European energy security, especially the diversification of sources of supply of natural gas, increasingly depends on the South Caucasus countries of Georgia and Azerbaijan. Russia is building the NordStream Two and TurkStream pipelines in order to secure European Union (EU) dependence on Russian gas for decades to come.
Because of its unique geographical situation, Georgia in particular has played a key role in the diversification of sources of energy supply for the EU through the Southern Gas Corridor, which runs from the Caspian Sea through the South Caucasus and Turkey to Europe.
Georgia has taken important steps in the last five years to draw closer to the EU. In June 2014, it signed an Association Agreement with the EU, which entered into forced in July 2016. Then in October 2016, Georgia joined the Energy Community, and it formally ratified this accession in April 2017. The Energy Community is an international organization that the EU established in 2005 in order to extend its internal energy market to EU non-members to its south and east.
Throughout 2018, the signs in favor of the Trans-Caspian Gas Pipeline (TCGP) have been accumulating: the Caspian Convention has been signed; the Azerbaijan-Georgia-Romania Interconnector (AGRI) project for compressed or liquefied natural gas from Azerbaijan has died once more; Azerbaijan and Turkmenistan leaders and ministers have been holding dedicated talks planning for TCGP implementation, which is now an explicit Turkmen state policy; and subtle changes in the information policy of Azerbaijani media suggest that Baku is now fully behind the project.
Indeed, construction of the TCGP will only help with the implementation of Prime Minister Mamuka Bakhtadze’s package of reforms for Georgia’s energy sector. One could even say that the TCGP would assure the success of those reforms, and such success is difficult to envision without the TCGP. This is because introduction of Turkmen natural gas into the Georgian gas transmission system would nearly guarantee the liberalization of the country’s gas market regulation.
The TCGP is a strategic project for both Turkey and Georgia. It can be compared to the Baku-Tbilisi-Ceyhan (BTC) oil export pipeline, which established and reinforced the independence of the participating countries, and which also happened to be very advantageous commercially.
The TCGP, running through Georgia and with the White Stream pipeline extending under the Black Sea, would not only attract foreign direct investment to the country. It would also increase the security of its gas supply, also for Turkey since the first string of TCGP would connect to the Trans-Anatolian Natural Gas Pipeline (TANAP).
Georgia is a major independent actor in the TCGP project, because Turkmenistan does not generally allow production-sharing agreements. This means that oil and gas majors will not take the necessary risks to develop pipelines for Turkmenistan’s energy, which it sells at its border.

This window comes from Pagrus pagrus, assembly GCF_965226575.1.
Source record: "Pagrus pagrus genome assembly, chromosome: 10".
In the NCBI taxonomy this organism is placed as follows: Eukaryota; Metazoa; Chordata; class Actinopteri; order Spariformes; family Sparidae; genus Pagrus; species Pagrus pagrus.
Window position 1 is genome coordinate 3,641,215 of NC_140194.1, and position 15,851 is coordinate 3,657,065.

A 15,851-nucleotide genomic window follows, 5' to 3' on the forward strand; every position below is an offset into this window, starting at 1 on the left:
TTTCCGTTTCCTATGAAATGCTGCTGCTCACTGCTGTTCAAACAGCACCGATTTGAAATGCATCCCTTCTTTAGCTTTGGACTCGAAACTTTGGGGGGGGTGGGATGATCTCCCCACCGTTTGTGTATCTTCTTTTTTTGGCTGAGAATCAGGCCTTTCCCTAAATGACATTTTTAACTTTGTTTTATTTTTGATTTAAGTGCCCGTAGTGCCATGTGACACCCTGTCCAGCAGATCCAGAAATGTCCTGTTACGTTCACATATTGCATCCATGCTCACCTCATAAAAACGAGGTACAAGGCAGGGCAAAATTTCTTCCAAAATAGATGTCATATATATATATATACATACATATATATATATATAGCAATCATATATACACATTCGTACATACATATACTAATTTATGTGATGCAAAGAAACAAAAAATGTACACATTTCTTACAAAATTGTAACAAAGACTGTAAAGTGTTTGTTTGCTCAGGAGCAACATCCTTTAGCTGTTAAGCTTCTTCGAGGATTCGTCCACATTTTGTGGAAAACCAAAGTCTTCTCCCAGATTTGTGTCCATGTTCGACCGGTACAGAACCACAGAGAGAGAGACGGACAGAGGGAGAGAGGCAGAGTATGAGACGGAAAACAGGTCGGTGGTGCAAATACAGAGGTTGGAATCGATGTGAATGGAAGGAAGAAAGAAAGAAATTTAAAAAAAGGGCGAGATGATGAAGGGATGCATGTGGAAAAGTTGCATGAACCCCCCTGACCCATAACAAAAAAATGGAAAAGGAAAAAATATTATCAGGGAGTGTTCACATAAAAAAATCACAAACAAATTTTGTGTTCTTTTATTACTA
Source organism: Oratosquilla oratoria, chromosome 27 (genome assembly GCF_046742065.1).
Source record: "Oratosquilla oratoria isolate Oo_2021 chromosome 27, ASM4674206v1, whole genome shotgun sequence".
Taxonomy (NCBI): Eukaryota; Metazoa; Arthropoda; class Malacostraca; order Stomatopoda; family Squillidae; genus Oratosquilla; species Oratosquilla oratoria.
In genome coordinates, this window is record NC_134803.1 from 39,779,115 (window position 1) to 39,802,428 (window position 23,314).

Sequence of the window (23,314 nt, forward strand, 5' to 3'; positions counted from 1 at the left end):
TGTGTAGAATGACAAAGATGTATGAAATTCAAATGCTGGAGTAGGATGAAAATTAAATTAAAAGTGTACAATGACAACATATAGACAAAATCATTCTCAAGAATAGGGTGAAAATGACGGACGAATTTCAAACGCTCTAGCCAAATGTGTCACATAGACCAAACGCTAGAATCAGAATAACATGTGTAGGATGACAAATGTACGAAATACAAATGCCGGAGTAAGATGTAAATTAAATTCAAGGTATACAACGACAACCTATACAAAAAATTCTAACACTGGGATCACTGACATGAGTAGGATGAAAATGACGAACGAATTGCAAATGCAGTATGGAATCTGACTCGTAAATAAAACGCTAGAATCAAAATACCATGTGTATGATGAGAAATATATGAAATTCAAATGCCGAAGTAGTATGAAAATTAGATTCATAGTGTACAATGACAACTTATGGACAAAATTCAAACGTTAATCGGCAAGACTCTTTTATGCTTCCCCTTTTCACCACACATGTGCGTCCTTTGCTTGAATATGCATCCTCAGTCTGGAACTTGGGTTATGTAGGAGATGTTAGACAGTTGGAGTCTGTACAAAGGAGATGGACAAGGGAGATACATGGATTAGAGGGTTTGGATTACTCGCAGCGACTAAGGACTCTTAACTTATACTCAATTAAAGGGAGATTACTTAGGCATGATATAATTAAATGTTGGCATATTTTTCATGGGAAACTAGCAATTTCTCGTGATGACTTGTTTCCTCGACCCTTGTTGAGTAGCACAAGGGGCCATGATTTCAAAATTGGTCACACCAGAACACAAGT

Because of that, the European Commission and the Georgian government have cooperated to innovate a new financial structure, co-funding administrative support and the pre-FEED and engineering studies necessary to define transit costs, permitting shippers to negotiate contracts with Turkmenistan.
The EU has publicly recognized Georgia’s involvement as an essential partner in this respect. The European Commission has selected the TCGP as a Project of Common Interest, qualifying it for preferential funding.
The next three to five years are a key window of opportunity to set the table for what will come next, until the middle of the century. Building upon the successful Georgian reforms motivated by the BTC, the TCGP will clarify and stabilize the situation in Georgia both economically and politically. In the process, it will extend Turkish influence onto the eastern shore of the Caspian Sea in a positive way.
With TCGP realized, the promise of the undersea Kazakhstan-Azerbaijan Trans-Caspian Oil Pipeline (TCOP) will be encouraged, including the Kazakhstan-Caspian Transportation System pipeline to be built inside Kazakhstan as part of the TCOP.
That oil would also transit to Georgia’s Black Sea coast, from where tankers would take it to Odessa, where it would enter the planned Euro-Asian Oil Transportation Corridor, which if completed would enable it eventually to land in the Polish port of Gdansk for world export. This oil could also be diverted via Baku to Ceyhan via the BTC pipeline, a version designated as the ABC pipeline (for Aktau-Baku-Ceyhan).
Such developments would make it possible for Turkmenistan and Kazakhstan, and even Uzbekistan, to rely politically on Turkey more, in order to balance among encroachments by Russian, Chinese, and Iranian influences in Central Asia. Because of their geographic situation, the Central Asian states explicitly and consciously follow a “multi-vectorial” foreign policy, seeking as many partners as possible in order to diminish the leverage of any one of them.
Disclaimer: Any views or opinions expressed in articles are solely those of the authors and do not necessarily represent the views of the NATO Association of Canada.